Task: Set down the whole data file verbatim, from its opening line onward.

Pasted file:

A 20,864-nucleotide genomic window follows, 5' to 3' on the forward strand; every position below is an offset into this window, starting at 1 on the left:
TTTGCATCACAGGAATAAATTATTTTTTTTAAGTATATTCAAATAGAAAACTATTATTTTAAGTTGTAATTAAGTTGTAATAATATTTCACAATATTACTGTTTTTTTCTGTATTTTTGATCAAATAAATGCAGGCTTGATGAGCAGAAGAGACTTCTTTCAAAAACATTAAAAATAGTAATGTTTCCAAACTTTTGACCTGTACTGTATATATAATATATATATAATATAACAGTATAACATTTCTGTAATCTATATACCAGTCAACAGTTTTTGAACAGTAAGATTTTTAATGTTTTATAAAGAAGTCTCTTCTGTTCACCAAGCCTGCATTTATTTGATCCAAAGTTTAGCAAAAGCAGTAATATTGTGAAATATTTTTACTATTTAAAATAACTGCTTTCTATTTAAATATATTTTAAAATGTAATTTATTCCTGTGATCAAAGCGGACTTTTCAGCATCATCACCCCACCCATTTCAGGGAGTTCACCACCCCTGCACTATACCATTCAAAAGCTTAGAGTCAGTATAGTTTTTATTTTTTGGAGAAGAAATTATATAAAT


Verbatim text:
A 20,864-nucleotide genomic window follows, 5' to 3' on the forward strand; every position below is an offset into this window, starting at 1 on the left:
TTTGCATCACAGGAATAAATTATTTTTTTTAAGTATATTCAAATAGAAAACTATTATTTTAAGTTGTAATTAAGTTGTAATAATATTTCACAATATTACTGTTTTTTTCTGTATTTTTGATCAAATAAATGCAGGCTTGATGAGCAGAAGAGACTTCTTTCAAAAACATTAAAAATAGTAATGTTTCCAAACTTTTGACCTGTACTGTATATATAATATATATATAATATAACAGTATAACATTTCTGTAATCTATATACCAGTCAACAGTTTTTGAACAGTAAGATTTTTAATGTTTTATAAAGAAGTCTCTTCTGTTCACCAAGCCTGCATTTATTTGATCCAAAGTTTAGCAAAAGCAGTAATATTGTGAAATATTTTTACTATTTAAAATAACTGCTTTCTATTTAAATATATTTTAAAATGTAATTTATTCCTGTGATCAAAGCGGACTTTTCAGCATCATCACCCCACCCATTTCAGGGAGTTCACCACCCCTGCACTATACCATTCAAAAGCTTAGAGTCAGTATAGTTTTTATTTTTTGGAGAAGAAATTATATAAAT